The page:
2017 Postscript to Digital Copyright
Jessica Litman, Digital Copyright (Maize Books 2017)
13 Pages Posted: 18 May 2017
Date Written: May 15, 2017
In this postscript, written to accompany the 2017 re-release of my book Digital Copyright under a CC-BY-ND Creative Commons License, I review what has become of the Digital Millennium Copyright Act in the past decade. I conclude that the worst threats that the law appeared to pose to access to knowledge and freedom of expression have not (yet) materialized. The tools that legacy copyright owners secured to protect their ways of doing business proved less useful to them than they had hoped. Efforts to use technological protection to prevent unauthorized uses of copyrighted works have so far failed to live up to their promise. Entertainment and software industry efforts to prevent the emergence of new digital competitors by filing infringement lawsuits against any and all upstarts decimated many promising businesses, but ended up clearing the field for Apple, Amazon, and Google to become dominant distributors of copyrighted works, much to legacy copyright owners' chagrin. The online service provider safe harbors had been designed for a world in which the Internet would be dominated by commercially produced content, and files posted by individual consumers would be easy to find and to block. The explosive popularity of content posted by users took copyright owners by surprise. In the face of thousands and then millions of alleged infringements, both copyright owners and service providers have resorted to automated solutions that are both expensive and overinclusive. In the past several years, copyright owners have insisted that the safe harbors assign to them unreasonable copyright enforcement burden. Efforts to persuade Congress to revisit the question, though, have not so far succeeded.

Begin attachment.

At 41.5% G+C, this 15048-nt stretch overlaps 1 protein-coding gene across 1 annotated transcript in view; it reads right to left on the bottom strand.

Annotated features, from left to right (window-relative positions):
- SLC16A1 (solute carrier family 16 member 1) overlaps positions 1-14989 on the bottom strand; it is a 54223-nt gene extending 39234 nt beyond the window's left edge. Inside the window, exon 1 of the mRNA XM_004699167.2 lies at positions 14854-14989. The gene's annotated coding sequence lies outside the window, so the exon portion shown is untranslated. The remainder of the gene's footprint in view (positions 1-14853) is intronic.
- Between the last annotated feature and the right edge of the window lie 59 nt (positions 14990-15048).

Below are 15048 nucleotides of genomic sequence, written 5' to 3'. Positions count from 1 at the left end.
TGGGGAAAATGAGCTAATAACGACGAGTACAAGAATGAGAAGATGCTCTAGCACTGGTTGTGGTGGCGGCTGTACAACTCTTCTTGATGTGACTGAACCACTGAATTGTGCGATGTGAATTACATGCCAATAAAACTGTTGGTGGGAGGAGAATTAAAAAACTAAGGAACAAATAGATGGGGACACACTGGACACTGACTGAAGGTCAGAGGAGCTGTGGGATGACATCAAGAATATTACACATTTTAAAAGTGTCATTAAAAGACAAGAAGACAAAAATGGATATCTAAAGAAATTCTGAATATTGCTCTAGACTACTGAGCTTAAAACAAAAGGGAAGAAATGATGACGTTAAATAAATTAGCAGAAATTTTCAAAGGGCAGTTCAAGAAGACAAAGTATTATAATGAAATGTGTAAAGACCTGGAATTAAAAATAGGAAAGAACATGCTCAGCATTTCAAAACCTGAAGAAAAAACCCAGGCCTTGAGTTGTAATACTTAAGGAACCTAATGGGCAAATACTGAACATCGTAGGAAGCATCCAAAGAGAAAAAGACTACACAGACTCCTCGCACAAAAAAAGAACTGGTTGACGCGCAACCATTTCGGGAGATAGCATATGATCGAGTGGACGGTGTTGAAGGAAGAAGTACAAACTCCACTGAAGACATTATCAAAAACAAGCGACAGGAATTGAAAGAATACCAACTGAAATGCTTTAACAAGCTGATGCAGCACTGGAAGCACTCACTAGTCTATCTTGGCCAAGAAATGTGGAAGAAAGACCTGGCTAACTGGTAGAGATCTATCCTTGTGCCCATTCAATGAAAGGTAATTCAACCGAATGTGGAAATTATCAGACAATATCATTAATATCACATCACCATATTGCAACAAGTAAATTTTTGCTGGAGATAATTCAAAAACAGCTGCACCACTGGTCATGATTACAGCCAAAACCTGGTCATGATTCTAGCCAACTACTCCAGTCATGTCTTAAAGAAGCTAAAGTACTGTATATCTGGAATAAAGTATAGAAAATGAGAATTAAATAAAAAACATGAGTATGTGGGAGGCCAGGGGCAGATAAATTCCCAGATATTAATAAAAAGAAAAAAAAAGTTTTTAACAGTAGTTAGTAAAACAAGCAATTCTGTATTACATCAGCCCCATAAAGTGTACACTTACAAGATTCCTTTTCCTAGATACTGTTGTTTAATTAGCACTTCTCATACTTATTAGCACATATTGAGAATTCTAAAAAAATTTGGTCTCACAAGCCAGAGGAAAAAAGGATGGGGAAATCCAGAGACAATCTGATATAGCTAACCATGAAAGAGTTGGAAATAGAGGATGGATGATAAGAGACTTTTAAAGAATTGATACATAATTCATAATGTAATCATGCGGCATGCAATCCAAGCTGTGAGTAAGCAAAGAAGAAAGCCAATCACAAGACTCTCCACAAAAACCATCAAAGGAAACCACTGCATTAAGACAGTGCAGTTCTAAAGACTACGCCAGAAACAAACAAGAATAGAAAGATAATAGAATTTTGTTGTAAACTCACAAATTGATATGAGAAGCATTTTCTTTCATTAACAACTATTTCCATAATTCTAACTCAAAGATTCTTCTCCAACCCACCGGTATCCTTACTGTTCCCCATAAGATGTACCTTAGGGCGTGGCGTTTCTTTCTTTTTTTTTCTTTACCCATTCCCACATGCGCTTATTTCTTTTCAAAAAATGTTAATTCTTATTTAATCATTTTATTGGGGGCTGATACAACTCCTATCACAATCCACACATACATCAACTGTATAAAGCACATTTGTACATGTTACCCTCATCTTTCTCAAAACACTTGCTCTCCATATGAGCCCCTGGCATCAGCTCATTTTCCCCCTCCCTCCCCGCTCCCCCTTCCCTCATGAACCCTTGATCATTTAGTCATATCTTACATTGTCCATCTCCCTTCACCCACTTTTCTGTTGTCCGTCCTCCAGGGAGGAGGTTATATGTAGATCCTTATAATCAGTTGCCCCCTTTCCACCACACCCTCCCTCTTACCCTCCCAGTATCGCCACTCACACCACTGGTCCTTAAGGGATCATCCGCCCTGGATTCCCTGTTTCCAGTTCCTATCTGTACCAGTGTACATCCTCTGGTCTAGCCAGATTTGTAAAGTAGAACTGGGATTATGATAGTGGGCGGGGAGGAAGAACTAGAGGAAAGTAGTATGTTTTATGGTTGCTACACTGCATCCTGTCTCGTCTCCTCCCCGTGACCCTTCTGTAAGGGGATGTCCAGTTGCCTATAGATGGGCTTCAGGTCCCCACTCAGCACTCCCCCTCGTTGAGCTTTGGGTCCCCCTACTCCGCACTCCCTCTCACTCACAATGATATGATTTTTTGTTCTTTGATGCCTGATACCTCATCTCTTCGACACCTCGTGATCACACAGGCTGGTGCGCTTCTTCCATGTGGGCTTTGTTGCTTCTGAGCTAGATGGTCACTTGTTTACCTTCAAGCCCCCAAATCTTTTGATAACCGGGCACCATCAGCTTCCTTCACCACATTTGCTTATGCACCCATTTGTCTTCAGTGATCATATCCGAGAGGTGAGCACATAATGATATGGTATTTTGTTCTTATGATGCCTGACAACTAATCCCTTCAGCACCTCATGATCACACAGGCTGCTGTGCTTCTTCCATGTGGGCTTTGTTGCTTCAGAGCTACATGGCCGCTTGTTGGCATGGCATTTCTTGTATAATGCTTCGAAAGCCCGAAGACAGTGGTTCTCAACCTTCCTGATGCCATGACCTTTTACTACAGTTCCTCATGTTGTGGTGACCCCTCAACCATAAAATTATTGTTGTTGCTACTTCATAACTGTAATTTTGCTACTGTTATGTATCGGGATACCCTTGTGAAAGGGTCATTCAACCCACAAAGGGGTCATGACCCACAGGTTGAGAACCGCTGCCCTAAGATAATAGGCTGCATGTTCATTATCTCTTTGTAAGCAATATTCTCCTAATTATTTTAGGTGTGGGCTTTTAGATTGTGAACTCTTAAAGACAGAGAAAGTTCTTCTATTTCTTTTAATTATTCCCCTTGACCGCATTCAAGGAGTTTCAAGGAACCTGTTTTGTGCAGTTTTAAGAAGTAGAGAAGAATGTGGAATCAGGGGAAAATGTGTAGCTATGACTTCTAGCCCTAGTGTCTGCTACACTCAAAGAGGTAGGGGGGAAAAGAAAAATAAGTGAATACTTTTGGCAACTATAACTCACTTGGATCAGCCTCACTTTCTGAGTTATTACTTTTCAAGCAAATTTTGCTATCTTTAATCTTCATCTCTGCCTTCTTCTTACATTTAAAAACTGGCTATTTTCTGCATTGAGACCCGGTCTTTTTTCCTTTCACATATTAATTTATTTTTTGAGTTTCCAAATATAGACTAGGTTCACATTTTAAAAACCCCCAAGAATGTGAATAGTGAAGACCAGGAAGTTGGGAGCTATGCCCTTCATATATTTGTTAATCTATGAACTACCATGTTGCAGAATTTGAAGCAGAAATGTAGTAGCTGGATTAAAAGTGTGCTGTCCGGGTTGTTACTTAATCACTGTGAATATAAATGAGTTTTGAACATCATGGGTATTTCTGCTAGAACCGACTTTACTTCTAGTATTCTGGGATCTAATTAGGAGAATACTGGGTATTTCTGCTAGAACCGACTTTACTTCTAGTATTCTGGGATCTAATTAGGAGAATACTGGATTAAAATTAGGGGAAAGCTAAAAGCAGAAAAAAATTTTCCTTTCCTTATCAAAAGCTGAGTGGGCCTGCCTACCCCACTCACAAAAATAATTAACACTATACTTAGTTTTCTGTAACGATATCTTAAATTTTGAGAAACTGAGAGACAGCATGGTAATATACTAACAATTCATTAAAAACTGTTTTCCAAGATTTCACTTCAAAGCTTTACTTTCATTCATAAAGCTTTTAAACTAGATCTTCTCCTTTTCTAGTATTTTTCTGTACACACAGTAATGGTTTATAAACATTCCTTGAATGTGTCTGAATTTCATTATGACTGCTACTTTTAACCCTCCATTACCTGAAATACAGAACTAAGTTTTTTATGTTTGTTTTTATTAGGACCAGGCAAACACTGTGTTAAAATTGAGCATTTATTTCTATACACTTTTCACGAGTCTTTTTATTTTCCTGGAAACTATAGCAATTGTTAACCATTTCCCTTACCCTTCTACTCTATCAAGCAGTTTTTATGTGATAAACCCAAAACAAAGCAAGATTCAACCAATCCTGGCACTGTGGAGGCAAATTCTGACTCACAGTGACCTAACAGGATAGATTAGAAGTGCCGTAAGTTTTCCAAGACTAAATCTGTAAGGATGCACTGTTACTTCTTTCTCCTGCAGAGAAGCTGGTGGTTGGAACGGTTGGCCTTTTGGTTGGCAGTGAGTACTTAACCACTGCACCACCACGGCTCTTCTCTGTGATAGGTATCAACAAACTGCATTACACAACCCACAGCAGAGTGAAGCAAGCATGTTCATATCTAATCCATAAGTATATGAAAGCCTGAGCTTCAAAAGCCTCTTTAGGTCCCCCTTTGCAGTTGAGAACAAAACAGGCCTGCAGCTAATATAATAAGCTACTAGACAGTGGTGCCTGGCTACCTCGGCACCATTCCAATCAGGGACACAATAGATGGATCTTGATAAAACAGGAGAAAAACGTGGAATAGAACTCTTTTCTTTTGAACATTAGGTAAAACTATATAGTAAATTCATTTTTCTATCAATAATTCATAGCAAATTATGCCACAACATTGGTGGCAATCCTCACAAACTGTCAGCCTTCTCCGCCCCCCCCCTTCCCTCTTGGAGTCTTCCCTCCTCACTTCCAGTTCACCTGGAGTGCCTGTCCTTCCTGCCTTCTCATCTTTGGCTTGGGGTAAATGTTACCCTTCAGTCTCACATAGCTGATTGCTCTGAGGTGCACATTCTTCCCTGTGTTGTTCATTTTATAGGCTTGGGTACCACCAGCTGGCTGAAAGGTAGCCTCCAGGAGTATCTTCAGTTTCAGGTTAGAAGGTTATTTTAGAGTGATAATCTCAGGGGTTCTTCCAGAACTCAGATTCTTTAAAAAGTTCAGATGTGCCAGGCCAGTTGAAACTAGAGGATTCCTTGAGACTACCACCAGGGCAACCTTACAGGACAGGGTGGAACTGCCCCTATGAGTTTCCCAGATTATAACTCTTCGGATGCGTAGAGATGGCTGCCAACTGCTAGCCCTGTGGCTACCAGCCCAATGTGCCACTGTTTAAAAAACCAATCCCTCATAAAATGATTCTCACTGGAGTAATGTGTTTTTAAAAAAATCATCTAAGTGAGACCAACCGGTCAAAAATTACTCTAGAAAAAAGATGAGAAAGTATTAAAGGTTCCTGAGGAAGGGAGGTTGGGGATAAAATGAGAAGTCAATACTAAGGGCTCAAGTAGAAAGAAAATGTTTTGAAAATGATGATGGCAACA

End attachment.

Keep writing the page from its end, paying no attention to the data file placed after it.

Congress, the Copyright Office, and copyright lobbyists are now gearing up for another effort at comprehensive copyright revision. I expect it to take a long time, to motivate many and large campaign contributions, and to eventually produce pretty much the same sort of law that negotiated copyright revision has generated in the past. We seem to be incapable of learning from our past mistakes.
Book is available at: https://ssrn.com/abstract=1468400.
Keywords: copyright, internet, DMCA
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